In this edition of Camp Counselors, we turn away from the Hollywood starlet and explore a new archetype of camp. She is impeccably dressed, impossibly beautiful, and adored by her peers…despite the pitch black heart beating beneath her low cut blouse. She is the most popular girl in school. There have been characters like this for as long as movies about high school have existed, but only one can receive the Camp Counselor crown: Courtney Shayne of Darren Stein’s cult comedy Jawbreaker.
Rose McGowan’s turn as Courtney Shayne has more bite than all of the Heathers combined. Her schemes make the Plastics’ Burn Book look as bland as a department store catalogue. In the cinematic pantheon of populars, Courtney Shayne is the HBIC. What makes her uniquely camp is her acerbic use of aesthetic. The popular girl archetype frequently plays with the dichotomy of pretty on the outside, cruel on the inside, but Courtney transcends cattiness into full on criminality.
To Courtney, the extreme is normal. A fun birthday surprise for her best friend Liz Purr is a staged kidnapping. Her flair for the dramatic and her oral fixation are her downfall, however, as the jawbreaker she used to gag Liz chokes her to death in the trunk of Courtney’s car. “I just didn’t want her to scream,” Courtney says, gazing down at her handiwork in a tight scarlet corset. “I thought a jawbreaker would be funny.”
Popular girls are often portrayed as promiscuous, but Courtney goes beyond the bounds of a backseat grope. She engages in what she self-describes as “kink”; making her boyfriend fellate a popsicle during the act. The film pushes this heightened sexuality through costuming courtesy of Vikki Barrett, with the usual midriff baring shirts and short skirts, but adds a hint of Courtney’s fetishistic streak with chokers and spandex. Again, Courtney takes the usual “popular girl” trappings but amplifies them with her distinct, sadistic character.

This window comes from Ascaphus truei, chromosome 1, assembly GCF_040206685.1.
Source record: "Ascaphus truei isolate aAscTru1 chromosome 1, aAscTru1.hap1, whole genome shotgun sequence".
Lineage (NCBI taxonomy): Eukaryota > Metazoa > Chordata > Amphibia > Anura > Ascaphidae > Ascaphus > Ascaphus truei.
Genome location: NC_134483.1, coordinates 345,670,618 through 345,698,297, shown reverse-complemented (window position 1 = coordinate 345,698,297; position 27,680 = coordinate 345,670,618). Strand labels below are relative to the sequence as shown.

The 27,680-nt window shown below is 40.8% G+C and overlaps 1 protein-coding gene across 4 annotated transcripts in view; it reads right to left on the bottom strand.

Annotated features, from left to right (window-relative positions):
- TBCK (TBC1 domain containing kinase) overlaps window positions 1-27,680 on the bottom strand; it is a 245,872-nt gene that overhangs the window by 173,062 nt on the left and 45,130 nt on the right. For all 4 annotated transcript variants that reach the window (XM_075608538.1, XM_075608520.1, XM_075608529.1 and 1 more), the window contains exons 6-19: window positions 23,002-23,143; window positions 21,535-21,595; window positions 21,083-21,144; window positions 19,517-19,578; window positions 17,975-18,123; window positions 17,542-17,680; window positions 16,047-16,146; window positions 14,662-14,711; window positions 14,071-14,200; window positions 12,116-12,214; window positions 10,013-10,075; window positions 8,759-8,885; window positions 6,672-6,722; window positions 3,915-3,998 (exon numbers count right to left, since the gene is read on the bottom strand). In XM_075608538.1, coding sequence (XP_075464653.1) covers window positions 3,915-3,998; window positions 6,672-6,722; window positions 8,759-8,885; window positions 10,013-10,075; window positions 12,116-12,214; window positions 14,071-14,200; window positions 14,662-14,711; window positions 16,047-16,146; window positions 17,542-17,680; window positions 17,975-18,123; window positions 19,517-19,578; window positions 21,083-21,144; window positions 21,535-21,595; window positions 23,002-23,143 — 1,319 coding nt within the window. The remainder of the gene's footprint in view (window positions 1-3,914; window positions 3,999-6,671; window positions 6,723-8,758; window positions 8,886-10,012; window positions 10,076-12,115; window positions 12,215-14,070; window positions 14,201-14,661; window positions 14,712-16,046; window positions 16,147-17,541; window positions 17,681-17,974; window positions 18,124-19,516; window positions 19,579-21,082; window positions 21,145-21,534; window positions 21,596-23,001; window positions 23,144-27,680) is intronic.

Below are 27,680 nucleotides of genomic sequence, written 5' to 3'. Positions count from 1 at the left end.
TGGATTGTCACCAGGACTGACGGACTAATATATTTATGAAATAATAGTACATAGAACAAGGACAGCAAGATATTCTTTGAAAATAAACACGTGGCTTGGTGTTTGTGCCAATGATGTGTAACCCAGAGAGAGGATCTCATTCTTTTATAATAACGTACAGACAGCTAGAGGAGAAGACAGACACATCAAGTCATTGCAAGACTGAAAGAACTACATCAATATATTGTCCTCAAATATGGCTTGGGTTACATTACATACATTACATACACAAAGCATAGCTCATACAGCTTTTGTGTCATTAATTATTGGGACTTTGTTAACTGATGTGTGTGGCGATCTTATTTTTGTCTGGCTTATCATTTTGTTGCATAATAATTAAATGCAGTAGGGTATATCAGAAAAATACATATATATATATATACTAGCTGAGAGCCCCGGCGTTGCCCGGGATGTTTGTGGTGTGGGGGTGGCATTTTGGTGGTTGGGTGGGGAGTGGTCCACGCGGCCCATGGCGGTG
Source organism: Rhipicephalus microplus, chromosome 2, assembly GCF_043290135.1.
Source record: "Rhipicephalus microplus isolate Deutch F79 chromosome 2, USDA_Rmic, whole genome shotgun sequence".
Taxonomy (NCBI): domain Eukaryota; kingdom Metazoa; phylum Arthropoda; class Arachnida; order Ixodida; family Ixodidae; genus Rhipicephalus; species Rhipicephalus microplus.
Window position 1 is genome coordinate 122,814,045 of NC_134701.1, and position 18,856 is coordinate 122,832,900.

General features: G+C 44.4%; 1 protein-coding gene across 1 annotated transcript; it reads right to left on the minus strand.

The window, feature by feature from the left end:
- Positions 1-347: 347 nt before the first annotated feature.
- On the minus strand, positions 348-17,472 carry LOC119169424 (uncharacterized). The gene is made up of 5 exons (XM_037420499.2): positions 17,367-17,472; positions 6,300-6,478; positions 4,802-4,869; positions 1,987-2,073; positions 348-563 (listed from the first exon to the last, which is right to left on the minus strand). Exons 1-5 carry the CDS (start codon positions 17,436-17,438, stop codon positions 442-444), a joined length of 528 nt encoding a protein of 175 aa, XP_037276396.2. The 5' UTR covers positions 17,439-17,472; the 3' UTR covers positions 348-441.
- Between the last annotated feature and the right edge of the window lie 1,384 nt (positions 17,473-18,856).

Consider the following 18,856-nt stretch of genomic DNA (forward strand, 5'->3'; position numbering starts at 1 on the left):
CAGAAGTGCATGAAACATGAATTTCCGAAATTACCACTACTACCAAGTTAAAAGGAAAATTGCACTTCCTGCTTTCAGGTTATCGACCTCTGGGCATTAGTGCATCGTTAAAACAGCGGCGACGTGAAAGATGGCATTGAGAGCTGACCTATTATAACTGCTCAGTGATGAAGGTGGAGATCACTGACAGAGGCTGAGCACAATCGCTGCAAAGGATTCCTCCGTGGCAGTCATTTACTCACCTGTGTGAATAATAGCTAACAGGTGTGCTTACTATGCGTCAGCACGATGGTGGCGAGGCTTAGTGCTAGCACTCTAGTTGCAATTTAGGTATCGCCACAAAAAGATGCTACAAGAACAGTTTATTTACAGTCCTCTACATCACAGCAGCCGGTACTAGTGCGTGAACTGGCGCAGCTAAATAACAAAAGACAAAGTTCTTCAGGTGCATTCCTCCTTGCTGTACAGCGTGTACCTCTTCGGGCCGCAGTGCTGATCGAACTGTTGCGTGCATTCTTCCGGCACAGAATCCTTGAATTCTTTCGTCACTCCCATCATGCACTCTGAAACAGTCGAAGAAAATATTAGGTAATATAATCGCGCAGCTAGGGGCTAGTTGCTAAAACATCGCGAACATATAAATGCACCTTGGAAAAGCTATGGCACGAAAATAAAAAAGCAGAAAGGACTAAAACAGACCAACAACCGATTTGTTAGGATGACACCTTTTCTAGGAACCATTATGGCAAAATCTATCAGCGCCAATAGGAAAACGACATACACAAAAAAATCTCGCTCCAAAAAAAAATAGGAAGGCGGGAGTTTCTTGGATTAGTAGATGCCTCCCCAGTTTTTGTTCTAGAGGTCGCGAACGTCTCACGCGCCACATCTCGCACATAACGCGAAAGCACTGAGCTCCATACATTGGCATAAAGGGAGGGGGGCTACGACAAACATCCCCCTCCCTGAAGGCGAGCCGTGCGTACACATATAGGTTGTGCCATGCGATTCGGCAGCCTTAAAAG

Courtney Shayne is shallow, flashy, and endlessly quotable. She pushes the tropes of high school it-girl to their absolute, absurd limits. McGowan brings charisma and vitriol to every line of dialogue. Her delivery sounds straight from classic Hollywood. McGowan could be compared to a young Bette Davis were it not for the candy colors and modern music surrounding her.
But what makes her camp? As defined in my original piece on the icons of camp, her campiness comes from the resulting absurdity between her polished aesthetic and her twisted morals. Much in the same vein as Baby Jane and Dawn Davenport, Courtney is in a constant tug of war between reprehensible and glamorous. The final frame of Courtney fleeing the prom, face contorted from crying, makeup smeared, is a perfect picture of camp; beauty and absurdity blended together and amped up to eleven.
Jawbreaker is free to stream on Pluto TV.
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